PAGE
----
The Oil Ministry is likely to refer Reliance Industries’ demand for an increase in price of natural gas it produces from eastern offshore KG-D6 fields to the Law Ministry.

“We will take an opinion of the Law Ministry before proceeding on the issue,” an Oil Ministry official said here.

RIL had on January 6 written to the Oil Ministry and the Prime Minister’s Office (PMO) seeking a gas price revision, saying the current $4.2 per million British thermal unit rate for KG-D6 gas was “sub-market” price compared with three times higher price being paid for imported gas (LNG).

The PMO subsequently asked the oil ministry to legally examine if the government can allow RIL to increase the price.

The government had in 2007 fixed $4.20 per mmBtu as the price of gas produced from KG-D6 fields for first five years of production. KG-D6 fields started production in 2009.

But the Oil Ministry’s letter on October 10, 2007, informing RIL of the pricing decision did not stop at this and went on to state that if the company was to realise a price higher than $4.20 per mmBtu, then that rate would be used for determining government’s take from KG-D6 block.

Sources said it is perplexing why this clause was inserted if the gas price was to be $4.2 per mmBtu for five years as the Oil Ministry is insisting now.

RIL had originally proposed a rate of over $4.3 per mmBtu for first three years of production which was later tweeked by an Empowered Group of Ministers (EGoM) to $4.2 per mmBtu for five years.

“If the actual price at which any supplies made to any consumer happens to be higher than the one arrived at by (the formula approved by the EGoM), then the higher price shall be taken for purposes of the Government take for that quantity,” the ministry wrote to RIL on October 10, 2007.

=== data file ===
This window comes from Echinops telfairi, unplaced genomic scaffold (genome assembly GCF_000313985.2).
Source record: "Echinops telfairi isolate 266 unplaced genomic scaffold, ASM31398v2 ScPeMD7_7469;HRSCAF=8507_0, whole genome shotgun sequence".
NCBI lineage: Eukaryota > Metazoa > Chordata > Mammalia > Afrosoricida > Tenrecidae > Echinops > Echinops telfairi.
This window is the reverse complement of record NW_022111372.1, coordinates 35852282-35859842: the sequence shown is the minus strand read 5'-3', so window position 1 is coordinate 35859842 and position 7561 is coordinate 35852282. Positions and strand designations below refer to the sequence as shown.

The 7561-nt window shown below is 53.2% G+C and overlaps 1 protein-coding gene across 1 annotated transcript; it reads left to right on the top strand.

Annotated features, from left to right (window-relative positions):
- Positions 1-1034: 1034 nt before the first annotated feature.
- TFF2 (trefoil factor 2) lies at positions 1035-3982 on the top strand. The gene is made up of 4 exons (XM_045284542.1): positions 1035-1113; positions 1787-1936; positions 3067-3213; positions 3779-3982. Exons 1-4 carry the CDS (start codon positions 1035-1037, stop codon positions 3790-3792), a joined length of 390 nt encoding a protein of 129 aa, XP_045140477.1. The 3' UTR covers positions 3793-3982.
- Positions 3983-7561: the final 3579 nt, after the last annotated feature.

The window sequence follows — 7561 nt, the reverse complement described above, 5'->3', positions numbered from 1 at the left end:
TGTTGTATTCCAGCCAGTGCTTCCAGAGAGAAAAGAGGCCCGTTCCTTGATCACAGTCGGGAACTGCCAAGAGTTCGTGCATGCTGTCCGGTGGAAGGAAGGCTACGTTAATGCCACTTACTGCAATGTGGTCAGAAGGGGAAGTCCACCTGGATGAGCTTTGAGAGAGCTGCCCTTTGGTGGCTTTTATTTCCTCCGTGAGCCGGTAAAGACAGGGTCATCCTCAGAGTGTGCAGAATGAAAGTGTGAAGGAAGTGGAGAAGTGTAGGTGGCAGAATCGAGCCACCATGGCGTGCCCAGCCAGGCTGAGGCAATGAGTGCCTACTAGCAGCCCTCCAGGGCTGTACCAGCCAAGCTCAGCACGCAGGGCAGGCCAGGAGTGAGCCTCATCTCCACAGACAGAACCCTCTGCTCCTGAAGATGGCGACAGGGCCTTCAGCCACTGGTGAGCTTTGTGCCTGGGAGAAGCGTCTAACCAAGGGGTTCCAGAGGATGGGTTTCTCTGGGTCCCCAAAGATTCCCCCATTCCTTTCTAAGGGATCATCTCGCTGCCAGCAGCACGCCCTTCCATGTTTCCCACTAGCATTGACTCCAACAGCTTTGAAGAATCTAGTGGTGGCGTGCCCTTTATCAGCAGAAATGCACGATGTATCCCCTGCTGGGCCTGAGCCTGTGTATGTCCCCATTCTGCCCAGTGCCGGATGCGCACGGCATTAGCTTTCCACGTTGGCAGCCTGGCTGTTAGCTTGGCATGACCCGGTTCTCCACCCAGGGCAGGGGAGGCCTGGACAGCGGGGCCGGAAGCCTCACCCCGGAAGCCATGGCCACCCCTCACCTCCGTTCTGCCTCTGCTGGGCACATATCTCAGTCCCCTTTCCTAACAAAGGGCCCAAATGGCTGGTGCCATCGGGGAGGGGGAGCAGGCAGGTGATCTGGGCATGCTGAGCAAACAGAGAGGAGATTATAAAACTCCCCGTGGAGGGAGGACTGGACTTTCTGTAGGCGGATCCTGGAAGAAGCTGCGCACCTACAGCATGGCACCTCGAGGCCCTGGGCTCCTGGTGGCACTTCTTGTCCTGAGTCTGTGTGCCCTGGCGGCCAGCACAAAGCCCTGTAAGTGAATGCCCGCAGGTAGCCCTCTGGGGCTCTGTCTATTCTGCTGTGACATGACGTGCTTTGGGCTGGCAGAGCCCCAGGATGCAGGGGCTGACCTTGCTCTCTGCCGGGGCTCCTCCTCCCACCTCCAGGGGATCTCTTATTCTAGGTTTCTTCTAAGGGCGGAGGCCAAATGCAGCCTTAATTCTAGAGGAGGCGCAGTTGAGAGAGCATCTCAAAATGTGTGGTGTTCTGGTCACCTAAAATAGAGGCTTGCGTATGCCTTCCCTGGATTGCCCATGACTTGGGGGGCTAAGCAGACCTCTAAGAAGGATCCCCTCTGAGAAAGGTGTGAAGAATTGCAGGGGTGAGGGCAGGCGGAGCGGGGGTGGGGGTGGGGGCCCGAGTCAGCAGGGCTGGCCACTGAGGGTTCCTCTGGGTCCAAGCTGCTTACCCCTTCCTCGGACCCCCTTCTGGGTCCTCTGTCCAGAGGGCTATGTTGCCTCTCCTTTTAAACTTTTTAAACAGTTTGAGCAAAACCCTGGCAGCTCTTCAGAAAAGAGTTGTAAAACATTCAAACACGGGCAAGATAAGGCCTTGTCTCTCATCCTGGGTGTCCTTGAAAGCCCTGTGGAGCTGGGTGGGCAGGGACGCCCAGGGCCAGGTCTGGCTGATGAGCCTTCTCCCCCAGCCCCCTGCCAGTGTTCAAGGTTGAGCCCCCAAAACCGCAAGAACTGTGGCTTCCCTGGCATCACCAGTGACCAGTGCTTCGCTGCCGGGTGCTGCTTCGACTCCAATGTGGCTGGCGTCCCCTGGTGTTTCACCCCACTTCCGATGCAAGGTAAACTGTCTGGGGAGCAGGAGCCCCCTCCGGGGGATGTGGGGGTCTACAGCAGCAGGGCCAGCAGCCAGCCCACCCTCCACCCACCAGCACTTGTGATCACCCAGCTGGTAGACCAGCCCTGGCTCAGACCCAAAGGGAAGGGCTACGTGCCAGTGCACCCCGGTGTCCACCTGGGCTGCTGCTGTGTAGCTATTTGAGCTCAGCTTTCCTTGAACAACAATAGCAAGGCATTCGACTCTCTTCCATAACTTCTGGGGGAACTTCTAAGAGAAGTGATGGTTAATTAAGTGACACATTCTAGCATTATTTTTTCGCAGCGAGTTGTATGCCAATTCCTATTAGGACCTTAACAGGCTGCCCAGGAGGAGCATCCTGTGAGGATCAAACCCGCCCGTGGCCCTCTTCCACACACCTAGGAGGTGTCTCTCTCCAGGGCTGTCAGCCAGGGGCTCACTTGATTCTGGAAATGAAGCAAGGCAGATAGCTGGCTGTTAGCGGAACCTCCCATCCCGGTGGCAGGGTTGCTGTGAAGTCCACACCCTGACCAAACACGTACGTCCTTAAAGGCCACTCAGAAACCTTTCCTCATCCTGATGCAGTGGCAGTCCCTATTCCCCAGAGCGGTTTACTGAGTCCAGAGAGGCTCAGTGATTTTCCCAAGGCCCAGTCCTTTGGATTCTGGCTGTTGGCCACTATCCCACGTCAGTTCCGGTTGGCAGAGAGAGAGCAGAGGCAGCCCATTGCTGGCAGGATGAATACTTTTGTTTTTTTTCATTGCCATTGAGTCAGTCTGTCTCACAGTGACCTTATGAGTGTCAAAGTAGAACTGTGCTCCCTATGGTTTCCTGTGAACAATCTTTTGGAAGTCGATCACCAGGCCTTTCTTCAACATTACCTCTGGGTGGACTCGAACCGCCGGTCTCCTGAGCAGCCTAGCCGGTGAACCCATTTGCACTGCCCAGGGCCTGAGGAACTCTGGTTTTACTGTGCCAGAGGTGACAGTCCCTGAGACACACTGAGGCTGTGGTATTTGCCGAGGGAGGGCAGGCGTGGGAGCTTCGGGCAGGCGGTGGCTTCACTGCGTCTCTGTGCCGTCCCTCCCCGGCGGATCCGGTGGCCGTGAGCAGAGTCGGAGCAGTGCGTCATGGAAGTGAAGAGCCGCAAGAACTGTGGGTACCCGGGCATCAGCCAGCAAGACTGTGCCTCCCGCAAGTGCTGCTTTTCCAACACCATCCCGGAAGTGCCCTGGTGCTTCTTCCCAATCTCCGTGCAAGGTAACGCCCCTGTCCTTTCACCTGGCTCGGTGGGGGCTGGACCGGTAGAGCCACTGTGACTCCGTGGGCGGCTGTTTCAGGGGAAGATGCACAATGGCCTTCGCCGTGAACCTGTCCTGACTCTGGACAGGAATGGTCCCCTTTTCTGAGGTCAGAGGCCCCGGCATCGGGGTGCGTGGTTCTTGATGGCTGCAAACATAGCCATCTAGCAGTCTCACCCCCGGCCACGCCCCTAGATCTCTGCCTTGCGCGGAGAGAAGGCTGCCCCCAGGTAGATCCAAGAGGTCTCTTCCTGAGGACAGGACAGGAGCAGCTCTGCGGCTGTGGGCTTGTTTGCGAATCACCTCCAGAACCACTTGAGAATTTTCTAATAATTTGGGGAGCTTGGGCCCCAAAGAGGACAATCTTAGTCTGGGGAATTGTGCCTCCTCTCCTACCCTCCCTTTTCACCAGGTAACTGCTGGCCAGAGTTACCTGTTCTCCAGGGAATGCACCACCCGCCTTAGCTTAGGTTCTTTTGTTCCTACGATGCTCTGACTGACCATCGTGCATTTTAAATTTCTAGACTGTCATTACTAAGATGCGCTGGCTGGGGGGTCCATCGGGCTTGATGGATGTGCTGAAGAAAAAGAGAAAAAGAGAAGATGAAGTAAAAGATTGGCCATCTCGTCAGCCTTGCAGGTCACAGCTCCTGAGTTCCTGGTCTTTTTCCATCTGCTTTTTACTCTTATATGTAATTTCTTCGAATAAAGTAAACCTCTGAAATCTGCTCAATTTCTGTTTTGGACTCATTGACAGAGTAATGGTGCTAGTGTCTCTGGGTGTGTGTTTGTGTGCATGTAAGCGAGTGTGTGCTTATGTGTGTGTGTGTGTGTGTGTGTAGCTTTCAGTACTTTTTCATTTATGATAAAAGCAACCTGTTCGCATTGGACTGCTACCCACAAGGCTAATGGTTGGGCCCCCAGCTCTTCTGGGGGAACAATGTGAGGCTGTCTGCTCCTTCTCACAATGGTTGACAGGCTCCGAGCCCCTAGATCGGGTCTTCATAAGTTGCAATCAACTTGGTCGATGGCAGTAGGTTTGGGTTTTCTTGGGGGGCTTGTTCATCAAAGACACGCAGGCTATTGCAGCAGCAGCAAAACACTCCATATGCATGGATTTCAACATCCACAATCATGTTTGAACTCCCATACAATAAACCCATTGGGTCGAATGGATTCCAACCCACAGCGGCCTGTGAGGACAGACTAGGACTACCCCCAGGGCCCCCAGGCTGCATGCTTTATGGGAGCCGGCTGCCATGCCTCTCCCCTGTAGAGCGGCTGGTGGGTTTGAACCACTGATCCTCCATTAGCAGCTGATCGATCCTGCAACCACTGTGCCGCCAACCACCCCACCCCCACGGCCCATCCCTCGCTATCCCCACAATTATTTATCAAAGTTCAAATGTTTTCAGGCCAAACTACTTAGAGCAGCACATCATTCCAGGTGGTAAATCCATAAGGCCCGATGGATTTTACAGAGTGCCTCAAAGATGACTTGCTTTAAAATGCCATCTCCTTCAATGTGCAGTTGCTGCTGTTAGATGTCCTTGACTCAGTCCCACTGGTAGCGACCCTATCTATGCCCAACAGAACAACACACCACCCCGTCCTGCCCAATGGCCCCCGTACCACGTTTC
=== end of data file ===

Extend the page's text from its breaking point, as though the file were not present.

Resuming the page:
This clause in the oil ministry letter may be the reason behind RIL’s January 6 letter seeking revision of “discriminatory” and “sub-market” price for KG-D6.

Sources said the ministry is not inclined to accept RIL request on the grounds that RIL had accepted to keep price stable at $4.2 per mmBtu for five years. It is also relying on the Supreme Court’s May 7, 2010 judgement in the gas row between RIL and Anil Ambani’s RNRL that stated that government alone has the right to fix the selling price of gas from all fields including KG-D6.

When the nation can pay $12-14 per mmBtu price to overseas producers of liquefied natural gas (LNG), the domestic gas producers too deserve an equivalent price. While high imported LNG price gives no incentive to the government, a higher domestic price would fetch it higher revenues in form of royalty, taxes and profit from petroleum.

(This article was published on March 4, 2012)
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